There are different ways to represent data in a program.
There are strings - sets of characters inside quotation marks like
"Hello, World!". There are integers, for example,
0. These are two different kinds of infomation - two different data types.
Multiplication makes sense for numbers, but doesn’t make sense for strings. You can’t multiply “mother” by “notebook”.
Data type defines the operations that can be done on the elements of a particular set of elements
Programming languages recognise types. Therefore PHP won’t let us multiply strings by strings (“multiply text by text”). It will let us, however, multiply integer by another integer. Types and their limits protect a program from accidental errors.
Unlike strings, we don’t need to enclose integers in quotes. To print number 5, it’s sufficient to write this:
Note that integer
5 and string
'5' - are two absolutely different things, although they look identical when printed with print_r.
-19 etc.) and floating point numbers (
-14.324 etc.) are two distinct types of data. Such disctinction is based on the specific way computers are designed. There are other types as well, and we will get to know them later.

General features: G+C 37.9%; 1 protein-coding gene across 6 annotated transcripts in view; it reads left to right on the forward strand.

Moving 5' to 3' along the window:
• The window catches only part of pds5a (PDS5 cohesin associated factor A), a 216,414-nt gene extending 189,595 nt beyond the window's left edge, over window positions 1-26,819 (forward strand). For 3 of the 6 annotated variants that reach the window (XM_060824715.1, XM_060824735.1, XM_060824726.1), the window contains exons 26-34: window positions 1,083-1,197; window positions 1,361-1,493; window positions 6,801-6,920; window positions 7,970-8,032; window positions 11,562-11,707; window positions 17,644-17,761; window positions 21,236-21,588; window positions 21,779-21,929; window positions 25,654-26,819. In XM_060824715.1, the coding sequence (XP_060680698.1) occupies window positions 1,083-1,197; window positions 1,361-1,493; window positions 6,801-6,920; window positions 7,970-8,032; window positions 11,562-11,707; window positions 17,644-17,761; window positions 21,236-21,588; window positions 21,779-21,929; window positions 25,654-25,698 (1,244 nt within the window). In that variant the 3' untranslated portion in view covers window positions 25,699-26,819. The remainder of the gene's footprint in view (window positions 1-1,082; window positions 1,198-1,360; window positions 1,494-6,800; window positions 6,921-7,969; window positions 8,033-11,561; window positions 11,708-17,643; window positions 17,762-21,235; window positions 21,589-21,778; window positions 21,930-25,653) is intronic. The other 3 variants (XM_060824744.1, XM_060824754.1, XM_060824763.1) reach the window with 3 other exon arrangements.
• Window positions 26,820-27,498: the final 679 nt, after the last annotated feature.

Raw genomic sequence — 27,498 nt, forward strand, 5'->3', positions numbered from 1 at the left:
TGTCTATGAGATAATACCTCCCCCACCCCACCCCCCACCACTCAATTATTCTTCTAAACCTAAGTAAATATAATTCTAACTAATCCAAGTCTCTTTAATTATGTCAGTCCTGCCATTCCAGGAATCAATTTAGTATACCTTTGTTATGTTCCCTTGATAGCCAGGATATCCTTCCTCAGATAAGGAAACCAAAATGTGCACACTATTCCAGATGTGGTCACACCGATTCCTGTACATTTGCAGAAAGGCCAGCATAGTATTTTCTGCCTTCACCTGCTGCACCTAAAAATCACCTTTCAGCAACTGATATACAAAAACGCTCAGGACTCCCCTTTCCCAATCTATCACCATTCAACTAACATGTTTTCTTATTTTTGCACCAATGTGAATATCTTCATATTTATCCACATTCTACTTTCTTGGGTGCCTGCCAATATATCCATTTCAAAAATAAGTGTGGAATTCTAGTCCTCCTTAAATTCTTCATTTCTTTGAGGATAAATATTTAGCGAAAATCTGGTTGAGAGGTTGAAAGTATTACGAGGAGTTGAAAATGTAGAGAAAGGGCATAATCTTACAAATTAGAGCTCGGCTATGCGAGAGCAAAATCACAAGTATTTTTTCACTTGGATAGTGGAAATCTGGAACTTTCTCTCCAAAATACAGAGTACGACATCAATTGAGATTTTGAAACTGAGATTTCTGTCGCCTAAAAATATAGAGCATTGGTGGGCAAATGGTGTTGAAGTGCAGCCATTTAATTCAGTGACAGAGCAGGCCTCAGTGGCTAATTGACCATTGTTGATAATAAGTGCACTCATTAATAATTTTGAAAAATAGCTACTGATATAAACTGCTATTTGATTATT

Here’s another example, this time with a float:
“String”, “integer”, “float” are examples of primitive types inbuilt in PHP itself. PHP also has inbuilt some compound data types, but at this moment we’re going to work only with primitive types. Programmers can create their own data types.
-0.304 to screen.
Data type — set of data in code (type of information). Type defines operations on a particular set of data. For example, integers, floats, strings - are different types of data.
Primitive data types — elementary types inbuilt in the programming language
String — data type represented by a set of characters (i.e. text); for example.
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